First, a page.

Revised regulations, and a focus on privatisation, has helped Brazil keep its national and local economies booming
In recent years, Brazil has experienced a new wave of privatisations. The need for significant investments in infrastructure comes as an inevitable requisite for the economic and social development of the country, and forthcoming international events such as the FIFA World Cup in 2014 and the Olympic Games in Rio de Janeiro, 2016, have forced the government to review its investment policy, turning to the private sector for the implementation of projects in essential sectors of the economy.
The government needs to do its homework and make the final adjustments to existing regulations
After having executed concession agreements for the construction of several large power plants, such as the hydropower plants of Belo Monte and Jirau, the government also transferred the management of various airports – Brasilia, Guarulhos and Viracopos (these last two located in the state of São Paulo) – to the private sector. At the moment, the market waits for similar measures to be taken with respect to the airports of Rio de Janeiro and Minas Gerais. On the other hand, and in furtherance of its privatisation policy, the Federal Government has recently launched the first part of its Investment Program in Logistics, which provides for the application of approximately BRL133bn in the renovation and construction of federal motorways and railways. The government has also published a new bid notice for the operation of a high-speed railway transportation system between the cities of Rio de Janeiro and São Paulo.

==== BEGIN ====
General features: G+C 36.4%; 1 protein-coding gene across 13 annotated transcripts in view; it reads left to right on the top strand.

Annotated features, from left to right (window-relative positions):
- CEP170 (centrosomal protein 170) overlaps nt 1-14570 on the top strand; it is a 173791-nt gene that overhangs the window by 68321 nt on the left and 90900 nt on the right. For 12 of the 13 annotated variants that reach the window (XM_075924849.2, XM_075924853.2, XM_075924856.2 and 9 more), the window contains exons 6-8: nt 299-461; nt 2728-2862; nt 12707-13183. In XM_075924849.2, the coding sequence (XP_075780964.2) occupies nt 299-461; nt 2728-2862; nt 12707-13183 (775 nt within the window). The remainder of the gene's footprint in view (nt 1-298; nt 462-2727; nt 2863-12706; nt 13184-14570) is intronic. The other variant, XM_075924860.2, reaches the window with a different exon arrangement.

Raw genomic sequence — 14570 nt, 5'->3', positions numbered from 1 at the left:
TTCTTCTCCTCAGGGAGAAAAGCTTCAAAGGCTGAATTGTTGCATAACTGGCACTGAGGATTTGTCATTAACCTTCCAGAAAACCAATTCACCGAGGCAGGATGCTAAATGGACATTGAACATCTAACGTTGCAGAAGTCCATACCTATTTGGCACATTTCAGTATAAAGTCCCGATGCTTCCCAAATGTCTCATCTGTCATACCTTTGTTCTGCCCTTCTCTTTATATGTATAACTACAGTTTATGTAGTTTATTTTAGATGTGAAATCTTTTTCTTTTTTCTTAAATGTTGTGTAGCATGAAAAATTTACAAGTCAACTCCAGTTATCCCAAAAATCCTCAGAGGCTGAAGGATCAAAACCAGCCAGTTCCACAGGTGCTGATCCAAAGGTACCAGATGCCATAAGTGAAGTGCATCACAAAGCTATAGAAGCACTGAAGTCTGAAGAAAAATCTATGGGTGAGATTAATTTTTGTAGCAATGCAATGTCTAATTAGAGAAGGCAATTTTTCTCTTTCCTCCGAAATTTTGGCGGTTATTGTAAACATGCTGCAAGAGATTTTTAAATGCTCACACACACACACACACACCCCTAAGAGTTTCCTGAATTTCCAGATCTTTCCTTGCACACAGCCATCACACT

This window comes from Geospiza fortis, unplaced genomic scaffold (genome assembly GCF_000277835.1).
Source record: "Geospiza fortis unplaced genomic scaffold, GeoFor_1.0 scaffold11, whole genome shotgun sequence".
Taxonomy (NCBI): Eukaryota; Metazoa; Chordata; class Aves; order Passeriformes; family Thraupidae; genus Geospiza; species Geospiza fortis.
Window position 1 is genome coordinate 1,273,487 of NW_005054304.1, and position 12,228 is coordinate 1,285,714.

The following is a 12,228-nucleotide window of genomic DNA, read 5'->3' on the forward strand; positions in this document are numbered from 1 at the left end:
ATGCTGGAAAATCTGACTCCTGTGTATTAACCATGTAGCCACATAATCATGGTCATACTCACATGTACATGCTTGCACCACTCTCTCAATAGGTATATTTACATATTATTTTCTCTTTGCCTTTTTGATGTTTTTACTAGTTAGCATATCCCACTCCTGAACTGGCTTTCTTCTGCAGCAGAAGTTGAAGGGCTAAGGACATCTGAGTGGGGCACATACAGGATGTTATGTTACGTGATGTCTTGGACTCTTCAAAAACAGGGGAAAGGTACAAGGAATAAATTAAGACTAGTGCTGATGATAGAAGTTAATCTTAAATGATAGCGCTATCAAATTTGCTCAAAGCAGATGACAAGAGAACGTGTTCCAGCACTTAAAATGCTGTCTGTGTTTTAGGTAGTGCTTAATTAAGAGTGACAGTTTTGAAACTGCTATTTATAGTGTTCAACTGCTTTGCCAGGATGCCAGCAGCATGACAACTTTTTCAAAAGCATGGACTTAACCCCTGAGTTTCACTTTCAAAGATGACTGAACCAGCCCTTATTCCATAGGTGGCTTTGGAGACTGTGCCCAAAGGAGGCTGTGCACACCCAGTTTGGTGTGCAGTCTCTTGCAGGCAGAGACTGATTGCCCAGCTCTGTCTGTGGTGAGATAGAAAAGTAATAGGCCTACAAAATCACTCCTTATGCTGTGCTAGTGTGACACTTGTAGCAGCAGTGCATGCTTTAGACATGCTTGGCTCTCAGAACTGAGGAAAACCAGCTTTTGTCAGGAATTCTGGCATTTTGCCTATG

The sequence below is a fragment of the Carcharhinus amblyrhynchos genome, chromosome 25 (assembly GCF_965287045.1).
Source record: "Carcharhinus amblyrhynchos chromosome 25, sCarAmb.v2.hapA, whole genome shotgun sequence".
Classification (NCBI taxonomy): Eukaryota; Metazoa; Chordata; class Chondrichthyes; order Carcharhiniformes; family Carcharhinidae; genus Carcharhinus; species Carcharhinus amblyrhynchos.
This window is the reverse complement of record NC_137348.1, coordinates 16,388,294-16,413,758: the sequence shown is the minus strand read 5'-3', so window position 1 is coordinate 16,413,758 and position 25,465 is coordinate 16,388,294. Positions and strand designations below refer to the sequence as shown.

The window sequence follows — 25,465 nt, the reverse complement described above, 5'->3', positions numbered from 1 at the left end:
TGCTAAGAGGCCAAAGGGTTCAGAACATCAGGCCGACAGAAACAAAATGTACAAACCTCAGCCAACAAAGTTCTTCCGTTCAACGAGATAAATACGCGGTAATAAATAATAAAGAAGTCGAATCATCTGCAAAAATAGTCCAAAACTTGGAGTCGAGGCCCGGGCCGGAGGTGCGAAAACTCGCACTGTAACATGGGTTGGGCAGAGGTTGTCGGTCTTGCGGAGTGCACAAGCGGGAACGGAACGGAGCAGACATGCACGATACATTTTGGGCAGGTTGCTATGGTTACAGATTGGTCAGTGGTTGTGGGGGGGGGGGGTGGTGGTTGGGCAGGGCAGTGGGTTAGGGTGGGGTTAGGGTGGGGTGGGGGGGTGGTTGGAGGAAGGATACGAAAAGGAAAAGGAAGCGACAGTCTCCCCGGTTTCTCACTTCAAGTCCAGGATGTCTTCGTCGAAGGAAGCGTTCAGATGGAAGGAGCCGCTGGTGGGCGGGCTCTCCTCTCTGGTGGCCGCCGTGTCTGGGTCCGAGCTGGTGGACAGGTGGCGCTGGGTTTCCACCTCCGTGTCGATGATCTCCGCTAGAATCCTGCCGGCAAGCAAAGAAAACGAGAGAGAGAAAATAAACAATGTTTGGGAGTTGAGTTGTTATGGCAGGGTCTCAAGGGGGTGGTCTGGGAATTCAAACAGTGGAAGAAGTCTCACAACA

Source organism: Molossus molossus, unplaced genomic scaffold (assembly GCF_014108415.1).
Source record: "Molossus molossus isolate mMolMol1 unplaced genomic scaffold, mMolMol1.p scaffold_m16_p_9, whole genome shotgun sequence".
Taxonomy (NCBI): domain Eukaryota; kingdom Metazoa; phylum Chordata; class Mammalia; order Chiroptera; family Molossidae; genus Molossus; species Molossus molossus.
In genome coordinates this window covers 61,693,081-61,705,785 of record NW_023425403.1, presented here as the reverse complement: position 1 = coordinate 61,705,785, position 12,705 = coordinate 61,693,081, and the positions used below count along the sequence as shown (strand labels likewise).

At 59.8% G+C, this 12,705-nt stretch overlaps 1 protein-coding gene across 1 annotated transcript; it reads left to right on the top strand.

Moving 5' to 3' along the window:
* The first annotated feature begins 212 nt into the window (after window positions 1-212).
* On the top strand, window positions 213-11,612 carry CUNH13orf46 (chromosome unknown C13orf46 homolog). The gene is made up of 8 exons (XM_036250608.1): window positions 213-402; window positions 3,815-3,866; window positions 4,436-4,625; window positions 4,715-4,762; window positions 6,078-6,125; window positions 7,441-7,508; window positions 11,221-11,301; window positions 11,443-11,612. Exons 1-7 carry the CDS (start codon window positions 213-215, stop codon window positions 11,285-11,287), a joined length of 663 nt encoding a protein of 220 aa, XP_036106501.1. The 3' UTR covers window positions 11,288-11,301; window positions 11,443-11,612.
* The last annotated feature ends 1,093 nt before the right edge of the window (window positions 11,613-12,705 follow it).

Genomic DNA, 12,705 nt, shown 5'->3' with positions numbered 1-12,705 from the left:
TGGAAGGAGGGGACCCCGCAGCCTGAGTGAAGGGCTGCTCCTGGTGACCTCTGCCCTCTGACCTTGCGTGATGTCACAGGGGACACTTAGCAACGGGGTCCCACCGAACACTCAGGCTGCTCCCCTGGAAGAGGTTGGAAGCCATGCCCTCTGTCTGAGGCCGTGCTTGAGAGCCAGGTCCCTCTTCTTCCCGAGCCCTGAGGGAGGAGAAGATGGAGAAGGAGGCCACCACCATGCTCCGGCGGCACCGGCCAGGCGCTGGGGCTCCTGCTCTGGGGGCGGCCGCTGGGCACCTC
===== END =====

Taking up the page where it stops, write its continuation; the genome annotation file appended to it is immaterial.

During the last two years, Brazilian states and municipalities have also launched a variety of infrastructure projects (stadiums, motorways and underground systems), again in preparation for the forthcoming Fifa World Cup and the 2016 Olympic Games.
New financing products
Such measures have long been expected. What is new in the current wave of privatisations, and which does raises legal concerns and discussions among economists and social scientists, is the form of transfer of the government activities to the private sector. In the 1990s, the process was characterised by the sale of assets to private investors through the transfer of controlling interests in state-owned companies from the mining, telecommunications and banking industries. Recently, the government has opted to make use of one-off concession agreements and public-private partnerships (PPPs) in an attempt to maintain a stake in its business assets. In the new concessions package of motorways and railways, the government has decided on a bidding process which targets the lowest toll rates for users, without any price to be paid for the granting of the concession itself. As for the railways and the anticipated privatisation of the international airport of Rio de Janeiro, the government’s proposal is to use PPPs.